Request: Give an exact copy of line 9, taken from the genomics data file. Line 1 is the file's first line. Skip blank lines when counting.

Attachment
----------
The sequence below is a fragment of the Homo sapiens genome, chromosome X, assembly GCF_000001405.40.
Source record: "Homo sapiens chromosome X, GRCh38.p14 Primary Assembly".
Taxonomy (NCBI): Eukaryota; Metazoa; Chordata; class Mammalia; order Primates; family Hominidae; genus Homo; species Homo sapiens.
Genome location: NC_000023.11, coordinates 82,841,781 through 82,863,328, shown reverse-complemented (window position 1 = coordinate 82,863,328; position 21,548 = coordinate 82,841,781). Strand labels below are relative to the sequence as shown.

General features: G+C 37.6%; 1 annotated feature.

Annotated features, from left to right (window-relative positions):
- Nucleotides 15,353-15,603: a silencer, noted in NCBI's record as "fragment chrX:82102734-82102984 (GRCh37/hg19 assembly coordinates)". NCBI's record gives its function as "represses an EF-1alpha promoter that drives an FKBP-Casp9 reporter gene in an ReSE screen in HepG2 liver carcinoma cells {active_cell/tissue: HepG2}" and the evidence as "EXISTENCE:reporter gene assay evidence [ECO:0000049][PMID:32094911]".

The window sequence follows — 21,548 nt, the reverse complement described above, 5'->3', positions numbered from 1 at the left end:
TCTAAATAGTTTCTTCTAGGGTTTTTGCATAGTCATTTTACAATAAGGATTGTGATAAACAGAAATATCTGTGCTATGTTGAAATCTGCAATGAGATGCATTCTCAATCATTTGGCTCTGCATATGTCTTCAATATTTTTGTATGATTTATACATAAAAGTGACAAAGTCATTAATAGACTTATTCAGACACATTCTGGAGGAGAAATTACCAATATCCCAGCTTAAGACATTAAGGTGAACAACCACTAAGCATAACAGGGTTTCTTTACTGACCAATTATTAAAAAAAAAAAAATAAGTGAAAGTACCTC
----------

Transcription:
TCTAAATAGTTTCTTCTAGGGTTTTTGCATAGTCATTTTACAATAAGGATTGTGATAAACAGAAATATCTGTGCTATGTTGAAATCTGCAATGAGATGCATTCTCAATCATTTGGCTCTGCATATGTCTTCAATATTTTTGTATGATTTATACATAAAAGTGACAAAGTCATTAATAGACTTATTCAGACACATTCTGGAGGAGAAATTACCAATATCCCAGCTTAAGACATTAAGGTGAACAACCACTAAGCATAACAGGGTTTCTTTACTGACCAATTATTAAAAAAAAAAAAATAAGTGAAAGTACCTC